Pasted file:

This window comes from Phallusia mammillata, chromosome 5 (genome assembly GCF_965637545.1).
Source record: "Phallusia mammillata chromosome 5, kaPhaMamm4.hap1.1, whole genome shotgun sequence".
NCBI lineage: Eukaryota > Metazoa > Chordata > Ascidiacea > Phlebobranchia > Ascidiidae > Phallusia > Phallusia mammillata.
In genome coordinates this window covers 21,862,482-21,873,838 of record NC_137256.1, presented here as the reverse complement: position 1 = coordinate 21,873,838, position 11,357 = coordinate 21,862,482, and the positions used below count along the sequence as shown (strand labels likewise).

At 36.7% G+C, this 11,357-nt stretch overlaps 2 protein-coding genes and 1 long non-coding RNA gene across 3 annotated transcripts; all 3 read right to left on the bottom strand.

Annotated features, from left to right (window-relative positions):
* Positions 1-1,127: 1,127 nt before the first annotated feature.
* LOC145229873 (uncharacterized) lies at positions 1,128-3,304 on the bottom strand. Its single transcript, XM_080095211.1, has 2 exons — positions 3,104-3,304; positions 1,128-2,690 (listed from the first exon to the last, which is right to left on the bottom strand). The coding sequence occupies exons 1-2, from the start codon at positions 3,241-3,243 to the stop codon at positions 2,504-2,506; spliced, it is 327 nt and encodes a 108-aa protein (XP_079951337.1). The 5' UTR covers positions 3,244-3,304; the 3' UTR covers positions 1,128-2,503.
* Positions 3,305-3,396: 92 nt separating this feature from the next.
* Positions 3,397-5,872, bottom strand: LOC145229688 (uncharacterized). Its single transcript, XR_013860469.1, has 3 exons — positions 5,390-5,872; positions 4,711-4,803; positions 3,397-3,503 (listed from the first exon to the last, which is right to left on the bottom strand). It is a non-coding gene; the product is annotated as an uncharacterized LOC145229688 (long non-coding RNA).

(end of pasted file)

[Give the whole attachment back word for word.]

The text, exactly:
This window comes from Phallusia mammillata, chromosome 5 (genome assembly GCF_965637545.1).
Source record: "Phallusia mammillata chromosome 5, kaPhaMamm4.hap1.1, whole genome shotgun sequence".
NCBI lineage: Eukaryota > Metazoa > Chordata > Ascidiacea > Phlebobranchia > Ascidiidae > Phallusia > Phallusia mammillata.
In genome coordinates this window covers 21,862,482-21,873,838 of record NC_137256.1, presented here as the reverse complement: position 1 = coordinate 21,873,838, position 11,357 = coordinate 21,862,482, and the positions used below count along the sequence as shown (strand labels likewise).

At 36.7% G+C, this 11,357-nt stretch overlaps 2 protein-coding genes and 1 long non-coding RNA gene across 3 annotated transcripts; all 3 read right to left on the bottom strand.

Annotated features, from left to right (window-relative positions):
* Positions 1-1,127: 1,127 nt before the first annotated feature.
* LOC145229873 (uncharacterized) lies at positions 1,128-3,304 on the bottom strand. Its single transcript, XM_080095211.1, has 2 exons — positions 3,104-3,304; positions 1,128-2,690 (listed from the first exon to the last, which is right to left on the bottom strand). The coding sequence occupies exons 1-2, from the start codon at positions 3,241-3,243 to the stop codon at positions 2,504-2,506; spliced, it is 327 nt and encodes a 108-aa protein (XP_079951337.1). The 5' UTR covers positions 3,244-3,304; the 3' UTR covers positions 1,128-2,503.
* Positions 3,305-3,396: 92 nt separating this feature from the next.
* Positions 3,397-5,872, bottom strand: LOC145229688 (uncharacterized). Its single transcript, XR_013860469.1, has 3 exons — positions 5,390-5,872; positions 4,711-4,803; positions 3,397-3,503 (listed from the first exon to the last, which is right to left on the bottom strand). It is a non-coding gene; the product is annotated as an uncharacterized LOC145229688 (long non-coding RNA).